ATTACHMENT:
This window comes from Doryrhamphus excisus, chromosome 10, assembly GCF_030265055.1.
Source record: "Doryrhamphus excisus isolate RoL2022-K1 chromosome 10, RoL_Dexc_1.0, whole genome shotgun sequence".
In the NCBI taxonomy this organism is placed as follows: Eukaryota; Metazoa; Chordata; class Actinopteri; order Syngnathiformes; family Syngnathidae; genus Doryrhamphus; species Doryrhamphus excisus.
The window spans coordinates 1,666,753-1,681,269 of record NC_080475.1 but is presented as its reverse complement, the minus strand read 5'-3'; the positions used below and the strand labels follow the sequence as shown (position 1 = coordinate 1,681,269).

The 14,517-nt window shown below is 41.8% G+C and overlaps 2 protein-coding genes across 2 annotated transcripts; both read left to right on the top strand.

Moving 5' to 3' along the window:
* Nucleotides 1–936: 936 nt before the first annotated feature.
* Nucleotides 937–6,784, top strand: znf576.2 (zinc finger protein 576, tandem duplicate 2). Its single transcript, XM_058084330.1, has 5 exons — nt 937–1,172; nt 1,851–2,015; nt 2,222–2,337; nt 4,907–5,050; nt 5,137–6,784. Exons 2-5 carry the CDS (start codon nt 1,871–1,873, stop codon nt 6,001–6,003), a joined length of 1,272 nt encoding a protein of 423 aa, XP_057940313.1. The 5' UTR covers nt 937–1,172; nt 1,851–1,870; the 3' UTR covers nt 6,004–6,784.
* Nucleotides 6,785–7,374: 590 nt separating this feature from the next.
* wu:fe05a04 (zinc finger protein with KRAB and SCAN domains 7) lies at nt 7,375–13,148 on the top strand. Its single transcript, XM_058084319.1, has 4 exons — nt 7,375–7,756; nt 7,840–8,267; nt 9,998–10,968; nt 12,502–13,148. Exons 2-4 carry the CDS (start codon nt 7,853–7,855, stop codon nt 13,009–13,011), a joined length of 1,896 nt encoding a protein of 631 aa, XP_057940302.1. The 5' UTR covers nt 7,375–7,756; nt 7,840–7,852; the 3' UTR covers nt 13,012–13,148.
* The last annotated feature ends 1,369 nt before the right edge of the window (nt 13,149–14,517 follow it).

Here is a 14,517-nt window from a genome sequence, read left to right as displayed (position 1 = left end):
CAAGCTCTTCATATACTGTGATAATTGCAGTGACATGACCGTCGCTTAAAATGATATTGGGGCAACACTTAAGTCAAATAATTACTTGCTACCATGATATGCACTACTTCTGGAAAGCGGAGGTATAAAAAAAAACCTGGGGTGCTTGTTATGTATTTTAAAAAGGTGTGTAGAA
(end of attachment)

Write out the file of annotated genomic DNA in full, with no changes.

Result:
This window comes from Doryrhamphus excisus, chromosome 10, assembly GCF_030265055.1.
Source record: "Doryrhamphus excisus isolate RoL2022-K1 chromosome 10, RoL_Dexc_1.0, whole genome shotgun sequence".
In the NCBI taxonomy this organism is placed as follows: Eukaryota; Metazoa; Chordata; class Actinopteri; order Syngnathiformes; family Syngnathidae; genus Doryrhamphus; species Doryrhamphus excisus.
The window spans coordinates 1,666,753-1,681,269 of record NC_080475.1 but is presented as its reverse complement, the minus strand read 5'-3'; the positions used below and the strand labels follow the sequence as shown (position 1 = coordinate 1,681,269).

The 14,517-nt window shown below is 41.8% G+C and overlaps 2 protein-coding genes across 2 annotated transcripts; both read left to right on the top strand.

Moving 5' to 3' along the window:
* Nucleotides 1–936: 936 nt before the first annotated feature.
* Nucleotides 937–6,784, top strand: znf576.2 (zinc finger protein 576, tandem duplicate 2). Its single transcript, XM_058084330.1, has 5 exons — nt 937–1,172; nt 1,851–2,015; nt 2,222–2,337; nt 4,907–5,050; nt 5,137–6,784. Exons 2-5 carry the CDS (start codon nt 1,871–1,873, stop codon nt 6,001–6,003), a joined length of 1,272 nt encoding a protein of 423 aa, XP_057940313.1. The 5' UTR covers nt 937–1,172; nt 1,851–1,870; the 3' UTR covers nt 6,004–6,784.
* Nucleotides 6,785–7,374: 590 nt separating this feature from the next.
* wu:fe05a04 (zinc finger protein with KRAB and SCAN domains 7) lies at nt 7,375–13,148 on the top strand. Its single transcript, XM_058084319.1, has 4 exons — nt 7,375–7,756; nt 7,840–8,267; nt 9,998–10,968; nt 12,502–13,148. Exons 2-4 carry the CDS (start codon nt 7,853–7,855, stop codon nt 13,009–13,011), a joined length of 1,896 nt encoding a protein of 631 aa, XP_057940302.1. The 5' UTR covers nt 7,375–7,756; nt 7,840–7,852; the 3' UTR covers nt 13,012–13,148.
* The last annotated feature ends 1,369 nt before the right edge of the window (nt 13,149–14,517 follow it).

Here is a 14,517-nt window from a genome sequence, read left to right as displayed (position 1 = left end):
CAAGCTCTTCATATACTGTGATAATTGCAGTGACATGACCGTCGCTTAAAATGATATTGGGGCAACACTTAAGTCAAATAATTACTTGCTACCATGATATGCACTACTTCTGGAAAGCGGAGGTATAAAAAAAAACCTGGGGTGCTTGTTATGTATTTTAAAAAGGTGTGTAGAA